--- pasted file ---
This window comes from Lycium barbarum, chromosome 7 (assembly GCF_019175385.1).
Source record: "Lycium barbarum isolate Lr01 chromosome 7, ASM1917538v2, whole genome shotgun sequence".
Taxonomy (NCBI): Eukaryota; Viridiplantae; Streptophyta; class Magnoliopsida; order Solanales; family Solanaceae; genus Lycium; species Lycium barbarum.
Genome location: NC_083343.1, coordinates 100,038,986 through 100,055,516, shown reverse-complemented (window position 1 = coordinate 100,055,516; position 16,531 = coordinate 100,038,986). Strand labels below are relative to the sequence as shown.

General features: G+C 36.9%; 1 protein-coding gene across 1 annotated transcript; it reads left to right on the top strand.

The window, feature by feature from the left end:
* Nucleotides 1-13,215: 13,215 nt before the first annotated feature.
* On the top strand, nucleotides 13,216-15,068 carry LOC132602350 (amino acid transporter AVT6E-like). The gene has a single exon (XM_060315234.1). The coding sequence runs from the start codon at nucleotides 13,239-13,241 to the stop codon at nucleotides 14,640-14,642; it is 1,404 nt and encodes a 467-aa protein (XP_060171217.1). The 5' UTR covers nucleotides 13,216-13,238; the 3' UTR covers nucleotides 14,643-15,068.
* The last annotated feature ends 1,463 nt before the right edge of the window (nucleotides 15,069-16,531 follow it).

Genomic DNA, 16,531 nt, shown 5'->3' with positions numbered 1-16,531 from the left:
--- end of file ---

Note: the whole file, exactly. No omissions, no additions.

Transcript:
This window comes from Lycium barbarum, chromosome 7 (assembly GCF_019175385.1).
Source record: "Lycium barbarum isolate Lr01 chromosome 7, ASM1917538v2, whole genome shotgun sequence".
Taxonomy (NCBI): Eukaryota; Viridiplantae; Streptophyta; class Magnoliopsida; order Solanales; family Solanaceae; genus Lycium; species Lycium barbarum.
Genome location: NC_083343.1, coordinates 100,038,986 through 100,055,516, shown reverse-complemented (window position 1 = coordinate 100,055,516; position 16,531 = coordinate 100,038,986). Strand labels below are relative to the sequence as shown.

General features: G+C 36.9%; 1 protein-coding gene across 1 annotated transcript; it reads left to right on the top strand.

The window, feature by feature from the left end:
* Nucleotides 1-13,215: 13,215 nt before the first annotated feature.
* On the top strand, nucleotides 13,216-15,068 carry LOC132602350 (amino acid transporter AVT6E-like). The gene has a single exon (XM_060315234.1). The coding sequence runs from the start codon at nucleotides 13,239-13,241 to the stop codon at nucleotides 14,640-14,642; it is 1,404 nt and encodes a 467-aa protein (XP_060171217.1). The 5' UTR covers nucleotides 13,216-13,238; the 3' UTR covers nucleotides 14,643-15,068.
* The last annotated feature ends 1,463 nt before the right edge of the window (nucleotides 15,069-16,531 follow it).

Genomic DNA, 16,531 nt, shown 5'->3' with positions numbered 1-16,531 from the left: